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Opinion

Opinion: Hollande's quest for an anti-IS alliance

President Francois Hollande spent a week searching for partners against terror. Though he was more successful than expected, only a coalition of the somewhat-willing exists for now, DW's Bernd Riegert writes.

In domestic politics, Francois Hollande was considered to be a weak president until now. The

terror attacks two weeks ago

have inadvertently catapulted him into a new position. Hollande must now come across as a strongman: the president who will go to war for the French against the "Islamic State" (IS). That is what he

promised his nation once again

in his speech Friday at the memorial service at the Les Invalides complex for the victims of the attacks in Paris. Hollande has no other choice as the frightened French expect that of him - and his political rivals at home, the center-right Nicolas Sarkozy and nationalist Marine Le Pen,

are breathing down his neck

.

With astounding efficiency, Hollande has cobbled together a coalition of more or less unwilling partners in a week. It is uncertain whether that will last for a long time. But Hollande's lightning tours of Washington and Moscow, as well as a series of talks in Paris, have provided him with the world's solidarity and several concrete commitments for military support. Great Britain may soon take part in airstrikes in Syria. Italy has offered more support and Chancellor Angela Merkel has

pledged any form of support

to France, thus changing the country's orientation by initiating proceedings to deploy Bundeswehr, the German military, in Syria. In hard times, Hollande can rely on Franco-German friendship.

Riegert

DW's Bernd Riegert

Equipped with a UN mandate that can be flexibly interpreted - it supports all "possible steps" - France can forge an alliance of convenience to battle IS in Syria and Iraq. The members of this explicitly informal coalition have converging interests in Syria, but they do share a common goal. Seeing as the threat of terrorism affects all of them, Russia and Turkey included, they will work together to break up IS. The group, however, cannot be defeated by a coalition that can only agree on airstrikes. It is not a typical military foe that fights with weapons in a specific region. IS is based on an ideology, and Hollande knows that. It is an obscene school of thought that has spawned terrorist cells in Afghanistan, Northern Africa, Nigeria and many countries in Europe.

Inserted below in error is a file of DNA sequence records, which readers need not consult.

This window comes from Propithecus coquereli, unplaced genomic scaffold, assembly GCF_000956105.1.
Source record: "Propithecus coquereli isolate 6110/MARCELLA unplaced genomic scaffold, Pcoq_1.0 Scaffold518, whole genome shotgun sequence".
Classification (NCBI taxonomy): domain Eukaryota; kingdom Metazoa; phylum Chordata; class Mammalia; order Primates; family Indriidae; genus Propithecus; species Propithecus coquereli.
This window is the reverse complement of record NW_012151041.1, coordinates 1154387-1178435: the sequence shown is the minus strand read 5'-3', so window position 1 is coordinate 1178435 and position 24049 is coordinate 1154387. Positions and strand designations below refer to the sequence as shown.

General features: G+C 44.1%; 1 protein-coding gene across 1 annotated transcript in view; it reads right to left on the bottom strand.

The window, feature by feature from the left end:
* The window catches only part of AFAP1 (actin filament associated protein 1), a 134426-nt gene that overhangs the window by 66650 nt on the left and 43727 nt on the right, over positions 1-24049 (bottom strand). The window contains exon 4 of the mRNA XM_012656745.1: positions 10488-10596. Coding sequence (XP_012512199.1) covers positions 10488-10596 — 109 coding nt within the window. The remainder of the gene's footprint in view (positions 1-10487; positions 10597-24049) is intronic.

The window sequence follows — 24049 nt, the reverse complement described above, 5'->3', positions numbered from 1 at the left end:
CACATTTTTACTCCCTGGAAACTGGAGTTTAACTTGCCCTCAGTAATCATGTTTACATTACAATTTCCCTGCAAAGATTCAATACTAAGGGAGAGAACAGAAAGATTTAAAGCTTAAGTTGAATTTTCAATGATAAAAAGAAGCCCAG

The increased attacks on IS in Raqqa carried out by the United States, France and Russia do not preclude further threats in Paris, Brussels, Hanover or anywhere else. It is a long and tedious battle that began after the September 11, 2001, attacks in New York City and Washington and then led to the occupation of Afghanistan and Iraq, but still did not attain the desired goal. On the contrary, the war in Iraq made IS possible. The group emerged from the ruins of Saddam Hussein's crushed regime.

What happens next?

It is important that the French president not only work successfully toward a military coalition but also devise a plan for the time after military activities. What will happen in Syria and Iraq if IS withdraws? Will there still be one Syrian state? Who will rule it? The current dictator, Bashar al-Assad? All these questions are being put aside to bring together a coalition and the varying interests of its members. But the questions do have to be answered before the countries go to war; otherwise, it will be obvious that no lessons were learned from Afghanistan and Iraq.

The United States wants to get rid of Assad. Russia does not want that but still wants to conquer IS. Turkey wants to get rid of Assad, yet at the same time would like to suppress the Kurdish rebels, whom other NATO partners support. Germany wants to take part in the fight against IS by deploying reconnaissance flights and more training staff in Iraq but also wants to keep Russia from linking help in Syria to demands for concessions in Ukraine. In dire need of fast results, France's Hollande has few scruples: He boldly approached the Russians - probably because US President Barack Obama still appears to be too reluctant. In the end, Obama ruled out sending ground troops to Syria or occupying territory. Most of the other partners in the still shaky alliance are not interested in doing so anyhow.

Tensions between Russia and Turkey after the downing of a Russian fighter jet by the Turkish army have been exacerbated by words, which have had no impact in practice. Hollande must seize the opportunity provided by

the World Climate Conference

, which begins in Paris next week: He will speak to Turkish President Recep Tayyip Erdogan and Russian President Vladimir Putin and bring them together at the same table. He must also negotiate with Saudi Arabia and Iran about their roles in Syria's civil war and their support for terrorist groups. Hollande may succeed in truly establishing an anti-IS coalition, a concept that has so far only seemed theoretical. That is what he has promised the French - and they will judge him on those terms.

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